The U.S. M10 ammunition trailer was used mostly by armored units to transport additional ammunition. It could be towed by many different vehicles, including 2 1⁄2 ton trucks, half tracks, armored cars, self-propelled guns and tanks. It was commonly seen behind 105 mm armed Shermans, M7 Priests and the M8 howitzer motor carriage.
The M10 was produced by the Fruehauf Trailer Company, Youngstown Steel Door Company and Schlem Brothers from 1942 to 1945. There were several variants of this utility trailer, with smaller details being different for each variant. However, the basic M10 trailer remained the same throughout its production run. It consisted of a simple, almost square body mounted on a simple frame with a goose-necked hitch. The trailer had two separately operated hand brakes, a simple hinged tailgate, two fold-down rails which supported a simple canvas cover, and various hooks and tie downs on both the inside and outside of the body. The tie downs on the inside of the bed were recessed to provide a flat surface all around the interior of the trailer body. This aided in loading and unloading the trailer. The tires were military, non-directional, and were mounted on a simple axle. The M10 had no form of shock absorbers or suspension springs. Finally, the M10 had a simple jack-stand for holding the trailer up when it was disconnected from the towing vehicle, as well as a simple, 6 volt lighting system.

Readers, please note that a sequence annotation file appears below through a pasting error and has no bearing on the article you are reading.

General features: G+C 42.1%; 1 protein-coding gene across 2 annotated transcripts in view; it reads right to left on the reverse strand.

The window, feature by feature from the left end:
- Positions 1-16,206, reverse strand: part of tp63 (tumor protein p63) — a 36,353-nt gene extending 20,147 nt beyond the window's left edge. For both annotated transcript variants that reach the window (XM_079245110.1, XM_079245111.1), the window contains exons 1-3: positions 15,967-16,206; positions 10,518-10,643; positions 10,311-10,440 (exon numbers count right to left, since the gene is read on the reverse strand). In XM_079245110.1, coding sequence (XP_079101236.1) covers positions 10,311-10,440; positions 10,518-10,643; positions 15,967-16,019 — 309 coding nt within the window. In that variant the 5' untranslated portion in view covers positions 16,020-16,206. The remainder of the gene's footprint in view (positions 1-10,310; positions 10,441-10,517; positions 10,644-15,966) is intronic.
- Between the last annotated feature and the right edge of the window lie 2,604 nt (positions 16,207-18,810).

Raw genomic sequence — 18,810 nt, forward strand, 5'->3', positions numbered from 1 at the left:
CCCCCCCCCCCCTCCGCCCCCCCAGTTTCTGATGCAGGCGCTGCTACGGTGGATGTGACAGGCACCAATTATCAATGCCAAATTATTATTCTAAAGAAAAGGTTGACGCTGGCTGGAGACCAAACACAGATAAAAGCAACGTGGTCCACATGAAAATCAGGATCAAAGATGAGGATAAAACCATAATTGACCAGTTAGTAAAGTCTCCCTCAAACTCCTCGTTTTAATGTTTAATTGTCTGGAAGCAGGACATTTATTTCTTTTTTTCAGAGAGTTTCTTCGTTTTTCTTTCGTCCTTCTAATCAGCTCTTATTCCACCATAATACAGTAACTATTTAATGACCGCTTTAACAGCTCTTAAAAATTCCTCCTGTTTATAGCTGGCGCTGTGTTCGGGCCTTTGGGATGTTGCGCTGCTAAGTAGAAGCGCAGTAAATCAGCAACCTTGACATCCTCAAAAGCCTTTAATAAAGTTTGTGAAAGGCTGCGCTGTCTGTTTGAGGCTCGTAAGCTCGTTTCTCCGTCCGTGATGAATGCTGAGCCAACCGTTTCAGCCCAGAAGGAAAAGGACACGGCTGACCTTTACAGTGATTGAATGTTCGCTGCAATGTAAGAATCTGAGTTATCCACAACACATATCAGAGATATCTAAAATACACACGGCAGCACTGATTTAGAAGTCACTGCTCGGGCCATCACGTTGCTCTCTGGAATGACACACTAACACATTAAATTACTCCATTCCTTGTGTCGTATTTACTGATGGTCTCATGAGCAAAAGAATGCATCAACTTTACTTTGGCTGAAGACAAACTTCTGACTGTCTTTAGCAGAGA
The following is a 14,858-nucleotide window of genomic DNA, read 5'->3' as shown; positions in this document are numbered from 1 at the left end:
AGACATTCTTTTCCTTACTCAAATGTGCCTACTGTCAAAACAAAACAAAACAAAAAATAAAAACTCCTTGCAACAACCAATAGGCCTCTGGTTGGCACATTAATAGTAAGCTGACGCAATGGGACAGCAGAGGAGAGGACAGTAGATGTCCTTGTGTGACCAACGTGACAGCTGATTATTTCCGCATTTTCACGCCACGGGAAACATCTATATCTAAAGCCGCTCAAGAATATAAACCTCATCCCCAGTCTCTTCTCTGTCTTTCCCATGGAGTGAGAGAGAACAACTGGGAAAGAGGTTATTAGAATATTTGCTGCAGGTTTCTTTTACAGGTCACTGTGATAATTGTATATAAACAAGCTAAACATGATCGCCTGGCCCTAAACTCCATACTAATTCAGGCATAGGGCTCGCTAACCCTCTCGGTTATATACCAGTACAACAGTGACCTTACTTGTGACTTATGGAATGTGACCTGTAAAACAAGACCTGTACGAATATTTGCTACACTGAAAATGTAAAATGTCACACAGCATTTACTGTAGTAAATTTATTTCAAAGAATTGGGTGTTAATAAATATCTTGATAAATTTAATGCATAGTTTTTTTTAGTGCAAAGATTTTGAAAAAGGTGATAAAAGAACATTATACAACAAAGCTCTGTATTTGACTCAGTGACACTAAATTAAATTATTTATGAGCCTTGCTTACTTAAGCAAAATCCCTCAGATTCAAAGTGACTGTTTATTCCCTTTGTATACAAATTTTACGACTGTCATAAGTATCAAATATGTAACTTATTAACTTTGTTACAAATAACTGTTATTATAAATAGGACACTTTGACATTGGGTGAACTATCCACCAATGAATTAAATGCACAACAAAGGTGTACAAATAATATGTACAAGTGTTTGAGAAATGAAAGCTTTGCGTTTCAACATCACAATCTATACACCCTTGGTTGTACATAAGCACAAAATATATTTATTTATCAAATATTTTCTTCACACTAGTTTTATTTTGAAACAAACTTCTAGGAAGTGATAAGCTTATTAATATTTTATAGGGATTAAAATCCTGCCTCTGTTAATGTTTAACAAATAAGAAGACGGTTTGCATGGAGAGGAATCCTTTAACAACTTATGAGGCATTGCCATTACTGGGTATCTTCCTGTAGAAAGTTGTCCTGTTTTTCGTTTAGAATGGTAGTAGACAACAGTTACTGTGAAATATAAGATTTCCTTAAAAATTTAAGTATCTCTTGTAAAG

|Manufacturer:||Fruehauf Trailer Company|
|Weight:||Net: 2,090 lbs||Gross:|
|Tires||Ply-12||9.00 x 20|
|Maximum Cool Pressure:||lbs||40|
|Shipping Dimensions:||Assembled vehicle||caubic ft:385.3||sqft: 79.7|
Payload and gross weight vary with caliber of ammunition carried.